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Sunday hockey notes

Taking a look at the Bruins’ many failed attempts to draft a franchise goalie

Malcolm Subban, who played just two regular-season games for the Bruins, is one of the many examples of the franchise's lack of success in drafting and developing goalies
Malcolm Subban, who played just two regular-season games for the Bruins, is one of the many examples of the franchise's lack of success in drafting and developing goaliesJim Davis

The Rangers on Wednesday made the bold, prudent move to buy out sure-fire Hall of Fame goalie Henrik Lundqvist, the face of the Blueshirts for the better part of the last 15 seasons, as the biggest step in their ongoing makeover.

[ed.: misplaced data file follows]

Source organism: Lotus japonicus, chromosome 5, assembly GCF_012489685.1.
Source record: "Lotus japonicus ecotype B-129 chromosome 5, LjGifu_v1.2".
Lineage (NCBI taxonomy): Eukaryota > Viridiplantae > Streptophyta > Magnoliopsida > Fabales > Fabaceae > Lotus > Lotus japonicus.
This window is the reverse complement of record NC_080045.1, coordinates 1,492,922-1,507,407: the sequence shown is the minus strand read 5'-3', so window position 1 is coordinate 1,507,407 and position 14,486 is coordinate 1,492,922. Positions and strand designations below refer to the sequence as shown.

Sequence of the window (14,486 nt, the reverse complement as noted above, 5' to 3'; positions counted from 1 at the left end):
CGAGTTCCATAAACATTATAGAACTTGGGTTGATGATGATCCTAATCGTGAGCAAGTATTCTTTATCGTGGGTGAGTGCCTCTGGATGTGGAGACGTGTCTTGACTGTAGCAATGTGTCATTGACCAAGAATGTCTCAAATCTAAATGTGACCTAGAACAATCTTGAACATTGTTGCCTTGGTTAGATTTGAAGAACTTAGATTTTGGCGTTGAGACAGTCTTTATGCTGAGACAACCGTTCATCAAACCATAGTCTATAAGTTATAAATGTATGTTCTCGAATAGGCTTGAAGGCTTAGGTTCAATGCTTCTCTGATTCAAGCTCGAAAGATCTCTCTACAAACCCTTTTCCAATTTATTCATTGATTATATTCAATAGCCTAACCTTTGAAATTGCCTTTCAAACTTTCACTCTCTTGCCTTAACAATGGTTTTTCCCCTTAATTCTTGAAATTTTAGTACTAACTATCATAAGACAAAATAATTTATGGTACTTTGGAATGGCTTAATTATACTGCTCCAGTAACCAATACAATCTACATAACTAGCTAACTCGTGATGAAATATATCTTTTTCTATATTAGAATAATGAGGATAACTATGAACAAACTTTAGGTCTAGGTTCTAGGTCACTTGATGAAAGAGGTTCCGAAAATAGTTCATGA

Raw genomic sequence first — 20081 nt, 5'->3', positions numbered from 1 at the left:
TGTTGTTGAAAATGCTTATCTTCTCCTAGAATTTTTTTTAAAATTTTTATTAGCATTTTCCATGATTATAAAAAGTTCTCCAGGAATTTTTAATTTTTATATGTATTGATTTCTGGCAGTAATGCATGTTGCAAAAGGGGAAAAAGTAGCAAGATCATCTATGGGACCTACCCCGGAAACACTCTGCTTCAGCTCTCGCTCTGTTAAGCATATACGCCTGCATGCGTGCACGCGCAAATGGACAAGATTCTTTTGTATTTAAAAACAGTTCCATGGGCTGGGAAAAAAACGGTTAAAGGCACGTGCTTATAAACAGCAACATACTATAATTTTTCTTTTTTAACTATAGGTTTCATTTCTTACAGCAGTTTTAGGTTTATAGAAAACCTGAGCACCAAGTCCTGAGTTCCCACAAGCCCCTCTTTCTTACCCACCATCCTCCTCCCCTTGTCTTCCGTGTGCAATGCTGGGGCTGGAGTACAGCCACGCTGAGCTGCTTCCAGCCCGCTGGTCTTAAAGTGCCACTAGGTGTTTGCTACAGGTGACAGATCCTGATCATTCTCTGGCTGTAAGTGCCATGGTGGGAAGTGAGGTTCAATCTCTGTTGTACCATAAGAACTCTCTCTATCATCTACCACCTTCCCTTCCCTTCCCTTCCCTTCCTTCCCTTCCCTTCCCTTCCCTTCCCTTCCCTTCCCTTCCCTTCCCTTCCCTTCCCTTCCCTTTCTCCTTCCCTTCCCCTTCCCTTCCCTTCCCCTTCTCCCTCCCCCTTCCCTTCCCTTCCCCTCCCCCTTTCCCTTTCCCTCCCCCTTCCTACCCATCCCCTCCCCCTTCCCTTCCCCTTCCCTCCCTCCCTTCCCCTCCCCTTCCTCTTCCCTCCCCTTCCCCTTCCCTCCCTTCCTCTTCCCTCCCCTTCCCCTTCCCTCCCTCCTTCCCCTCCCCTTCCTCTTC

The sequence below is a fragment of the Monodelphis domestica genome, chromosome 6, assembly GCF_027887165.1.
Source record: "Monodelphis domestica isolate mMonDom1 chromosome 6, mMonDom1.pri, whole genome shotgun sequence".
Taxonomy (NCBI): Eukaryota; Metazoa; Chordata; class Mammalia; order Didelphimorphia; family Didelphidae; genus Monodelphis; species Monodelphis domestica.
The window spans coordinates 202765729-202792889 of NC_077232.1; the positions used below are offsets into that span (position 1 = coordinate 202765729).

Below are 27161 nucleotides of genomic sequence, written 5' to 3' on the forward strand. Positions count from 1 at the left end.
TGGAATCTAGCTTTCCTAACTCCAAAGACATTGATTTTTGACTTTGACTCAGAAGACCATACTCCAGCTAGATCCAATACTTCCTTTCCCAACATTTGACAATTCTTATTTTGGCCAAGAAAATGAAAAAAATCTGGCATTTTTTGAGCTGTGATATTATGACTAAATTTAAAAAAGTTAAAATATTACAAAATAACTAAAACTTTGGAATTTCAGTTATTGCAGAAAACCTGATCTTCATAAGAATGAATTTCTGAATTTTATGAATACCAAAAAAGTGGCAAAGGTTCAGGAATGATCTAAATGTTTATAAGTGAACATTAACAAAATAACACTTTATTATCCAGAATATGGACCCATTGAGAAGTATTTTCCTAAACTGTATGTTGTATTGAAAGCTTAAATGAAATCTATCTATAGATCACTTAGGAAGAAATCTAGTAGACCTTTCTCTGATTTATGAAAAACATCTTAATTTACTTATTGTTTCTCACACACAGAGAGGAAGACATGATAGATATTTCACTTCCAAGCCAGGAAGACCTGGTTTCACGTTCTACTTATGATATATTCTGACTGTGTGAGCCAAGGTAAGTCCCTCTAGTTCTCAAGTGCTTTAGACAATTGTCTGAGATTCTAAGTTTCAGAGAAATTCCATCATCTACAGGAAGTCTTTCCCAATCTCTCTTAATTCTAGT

Lundqvist, 38, had only one year remaining on his deal, so his going-away gift on Broadway will be a total $3 million, paid over these next two seasons. Bittersweet for Lundqvist, but not all departures from Manhattan are as, shall we say, kind to the wallet. He also received a $1 million signing bonus in July. Perhaps Lundqvist has some game left, maybe in a mentoring role as a backup, but time and age caught up to him.

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Rangers coach David Quinn, the former Boston University bench boss, now will chart a course forward with Igor Shesterkin and/or Alexandar Georgiev. The pair of promising 24-year-olds made it clear to general manager Jeff Gorton during 2019-20 that he can risk making the change at the most important position on the ice.